It’s fairly common and normal for our childhood goals to fall by the wayside as we grow older. It becomes impractical or over simplified. One of the dreams I had as a child was to become a LEGO © engineer. I still have the largest collection of LEGOs of any adult I know, but it was only one of many childhood declarations that became a faded memory. On the other hand I had more dreams than anyone else I knew.
When I was little I didn’t dream of being an artist. I was an artist already. I dreamed of living in my grandmother’s house and going to art school 2 blocks away. I dreamed of being a published author of my own fantasy novels. There were specific books, Amazonia was my first one, then Eye Fever, which I later renamed “Earthlings.” My mom and I used to talk about the stories I saw all the time. As a small child I dreamed of being a priest until I was informed that there were no female priests in the Catholic Church, but I could become a nun. I didn’t want to be a nun though, and was pretty upset to learn I would never be a Catholic priest.
There were some dreams that I had, which came true early on in life and it surprised me. I wanted my artwork to hang in the Virginia Museum of Fine Art… that happened when I was 16. I wanted to be immortalized as an artist. There is a brick with my name on it engraved in the sidewalks of Richmond, Virginia for being an outstanding artist in the tri-cities area. I wanted to have my art published. It was published in Virginia Writing, a national literary magazine. I was surprised that these things happened so quickly.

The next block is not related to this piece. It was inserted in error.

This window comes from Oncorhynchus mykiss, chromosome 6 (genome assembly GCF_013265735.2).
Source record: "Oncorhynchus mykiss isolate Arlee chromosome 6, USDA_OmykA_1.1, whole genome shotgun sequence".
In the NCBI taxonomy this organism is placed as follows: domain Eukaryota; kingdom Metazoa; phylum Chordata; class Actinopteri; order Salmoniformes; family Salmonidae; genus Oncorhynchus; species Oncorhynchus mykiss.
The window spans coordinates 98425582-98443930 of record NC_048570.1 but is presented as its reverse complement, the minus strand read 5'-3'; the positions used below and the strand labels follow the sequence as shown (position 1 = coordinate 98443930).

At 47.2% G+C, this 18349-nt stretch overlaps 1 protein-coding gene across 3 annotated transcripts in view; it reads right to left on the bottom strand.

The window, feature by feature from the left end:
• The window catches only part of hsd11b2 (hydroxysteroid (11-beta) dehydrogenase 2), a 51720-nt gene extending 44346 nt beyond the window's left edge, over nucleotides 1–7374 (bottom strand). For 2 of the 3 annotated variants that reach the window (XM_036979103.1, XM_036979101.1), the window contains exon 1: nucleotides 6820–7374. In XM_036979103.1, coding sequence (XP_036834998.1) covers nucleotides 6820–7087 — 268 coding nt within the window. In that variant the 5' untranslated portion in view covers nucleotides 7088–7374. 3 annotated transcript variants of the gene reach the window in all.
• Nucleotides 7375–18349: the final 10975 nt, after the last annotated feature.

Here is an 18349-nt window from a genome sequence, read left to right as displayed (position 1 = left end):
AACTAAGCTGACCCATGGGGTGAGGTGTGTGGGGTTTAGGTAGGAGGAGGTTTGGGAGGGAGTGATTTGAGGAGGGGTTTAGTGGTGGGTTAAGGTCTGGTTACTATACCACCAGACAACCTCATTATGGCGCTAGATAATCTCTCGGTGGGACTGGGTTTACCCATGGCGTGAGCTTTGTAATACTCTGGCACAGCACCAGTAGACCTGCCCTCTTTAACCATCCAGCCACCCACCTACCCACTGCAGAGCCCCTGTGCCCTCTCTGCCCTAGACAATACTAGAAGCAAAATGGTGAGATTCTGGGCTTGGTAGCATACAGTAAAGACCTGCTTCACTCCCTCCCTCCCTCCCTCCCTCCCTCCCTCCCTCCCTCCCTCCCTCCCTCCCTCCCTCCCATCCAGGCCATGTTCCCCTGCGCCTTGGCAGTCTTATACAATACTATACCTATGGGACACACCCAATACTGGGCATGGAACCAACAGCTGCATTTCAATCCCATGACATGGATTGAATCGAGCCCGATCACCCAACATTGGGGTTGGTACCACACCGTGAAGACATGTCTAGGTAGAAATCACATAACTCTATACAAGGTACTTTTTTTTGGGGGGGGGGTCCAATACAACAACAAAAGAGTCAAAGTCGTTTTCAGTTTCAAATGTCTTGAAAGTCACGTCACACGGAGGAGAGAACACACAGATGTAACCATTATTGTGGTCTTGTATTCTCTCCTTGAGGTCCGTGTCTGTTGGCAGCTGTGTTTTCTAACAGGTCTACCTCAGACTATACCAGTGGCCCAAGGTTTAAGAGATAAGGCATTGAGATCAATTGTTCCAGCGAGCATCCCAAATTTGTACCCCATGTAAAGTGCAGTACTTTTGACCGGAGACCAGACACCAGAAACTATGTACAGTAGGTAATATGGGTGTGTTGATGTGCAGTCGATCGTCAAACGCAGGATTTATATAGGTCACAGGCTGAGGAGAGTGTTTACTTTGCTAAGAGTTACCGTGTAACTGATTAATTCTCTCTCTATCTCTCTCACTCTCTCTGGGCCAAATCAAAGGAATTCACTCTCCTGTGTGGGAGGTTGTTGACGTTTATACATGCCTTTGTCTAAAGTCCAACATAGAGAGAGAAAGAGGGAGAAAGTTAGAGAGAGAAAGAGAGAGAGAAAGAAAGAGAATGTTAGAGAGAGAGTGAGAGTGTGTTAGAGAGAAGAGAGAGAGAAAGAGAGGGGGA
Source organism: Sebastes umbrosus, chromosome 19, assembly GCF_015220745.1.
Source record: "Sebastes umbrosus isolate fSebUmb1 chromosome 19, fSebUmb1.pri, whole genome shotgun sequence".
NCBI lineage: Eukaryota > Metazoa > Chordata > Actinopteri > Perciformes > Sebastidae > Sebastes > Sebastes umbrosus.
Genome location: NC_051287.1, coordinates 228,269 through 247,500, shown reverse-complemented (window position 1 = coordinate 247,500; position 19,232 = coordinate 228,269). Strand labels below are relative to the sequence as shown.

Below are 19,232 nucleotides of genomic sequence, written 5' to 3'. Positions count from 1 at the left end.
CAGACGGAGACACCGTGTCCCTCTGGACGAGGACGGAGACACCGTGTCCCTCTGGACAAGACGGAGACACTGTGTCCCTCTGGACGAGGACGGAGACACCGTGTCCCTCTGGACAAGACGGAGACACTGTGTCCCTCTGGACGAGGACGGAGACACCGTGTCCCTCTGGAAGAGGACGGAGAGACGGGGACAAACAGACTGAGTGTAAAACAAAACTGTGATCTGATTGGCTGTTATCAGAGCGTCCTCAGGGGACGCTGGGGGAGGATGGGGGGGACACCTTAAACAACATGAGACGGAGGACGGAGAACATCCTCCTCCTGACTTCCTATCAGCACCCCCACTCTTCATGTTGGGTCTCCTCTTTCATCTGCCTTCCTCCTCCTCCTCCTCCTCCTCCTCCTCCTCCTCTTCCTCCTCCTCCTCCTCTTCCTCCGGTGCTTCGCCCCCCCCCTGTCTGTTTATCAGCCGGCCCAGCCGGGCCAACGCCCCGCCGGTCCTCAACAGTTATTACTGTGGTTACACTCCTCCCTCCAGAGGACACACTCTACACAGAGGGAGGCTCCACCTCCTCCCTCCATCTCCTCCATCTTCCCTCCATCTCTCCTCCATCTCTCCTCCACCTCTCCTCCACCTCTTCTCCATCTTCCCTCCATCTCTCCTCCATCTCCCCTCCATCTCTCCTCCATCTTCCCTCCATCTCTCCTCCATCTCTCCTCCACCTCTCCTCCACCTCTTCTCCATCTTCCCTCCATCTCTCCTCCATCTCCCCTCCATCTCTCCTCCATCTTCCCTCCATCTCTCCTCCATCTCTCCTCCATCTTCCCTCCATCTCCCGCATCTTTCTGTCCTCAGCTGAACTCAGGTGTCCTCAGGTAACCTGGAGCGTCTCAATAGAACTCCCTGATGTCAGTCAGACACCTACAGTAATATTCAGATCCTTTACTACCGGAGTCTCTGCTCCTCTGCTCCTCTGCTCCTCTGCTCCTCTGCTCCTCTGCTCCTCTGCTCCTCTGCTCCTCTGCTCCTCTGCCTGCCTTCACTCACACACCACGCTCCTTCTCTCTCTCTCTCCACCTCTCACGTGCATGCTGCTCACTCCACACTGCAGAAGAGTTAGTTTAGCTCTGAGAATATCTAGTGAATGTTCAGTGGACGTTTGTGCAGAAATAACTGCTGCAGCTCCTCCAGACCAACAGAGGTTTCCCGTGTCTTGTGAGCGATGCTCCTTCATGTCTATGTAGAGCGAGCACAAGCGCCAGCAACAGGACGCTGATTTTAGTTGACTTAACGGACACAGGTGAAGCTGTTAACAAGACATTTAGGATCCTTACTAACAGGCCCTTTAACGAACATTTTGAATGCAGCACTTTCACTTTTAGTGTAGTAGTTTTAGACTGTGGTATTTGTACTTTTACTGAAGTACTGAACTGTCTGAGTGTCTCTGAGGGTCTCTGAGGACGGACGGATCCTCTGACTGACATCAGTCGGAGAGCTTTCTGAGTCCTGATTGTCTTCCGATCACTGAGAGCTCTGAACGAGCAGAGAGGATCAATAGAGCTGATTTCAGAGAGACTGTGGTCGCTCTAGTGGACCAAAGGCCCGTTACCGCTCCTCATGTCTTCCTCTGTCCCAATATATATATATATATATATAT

High school ended and one of my dreams was dashed on my father’s unreasonable need to keep his financial information to himself. I couldn’t apply for the many scholarships I was eligible for because he refused to fill out the forms. He made it without college and so he was sure that I could as well. He didn’t want me to ruin my life being in debt like my uncle.(my uncle was never able to repay his loans for art school) One dream of going to art school met with this very harsh reality that I could do nothing about until I was either married or 23 years of age.
So reality has a way of changing these younger dreams or dashing them altogether. But there are many people who have dreams that are attainable… going to the Olympics, becoming a singer, going to school, etc. But what happens after that?
Just because I couldn’t become a priest in the Catholic Church didn’t mean that I couldn’t become a pagan priestess. I still felt that spiritual calling. Time passed and I got old enough to fill out my own financial aid forms. After moving to Colorado, I eventually went back to school. I now have a degree in Psychology with minors in Art and Theater. Now the world has changed and anyone can self publish through the internet. I have no doubts that the stories I began in childhood now have a real chance of being not only read, but bought on the internet. I already have four poetry books published and listed on Amazon.
It took me a long time to remember that being an artist was one of my childhood dreams. For a while I equated it with going to school. My life after I fulfilled my dreams when I was sixteen was not given any new hopes or aspirations as an artist. It took going to school as an adult and being exposed to new ideas in general to rediscover what I did want as a grown-up.
New experiences led me to both chalk art and bodypainting. Now I have more dreams as an artist than I have had since I was a teenager. Sometimes life happens not as we imagined it when we were kids, but in the end, I found that the attitude of discovery like a child was a good thing to carry forward as an adult. It gave me new dreams. What are yours?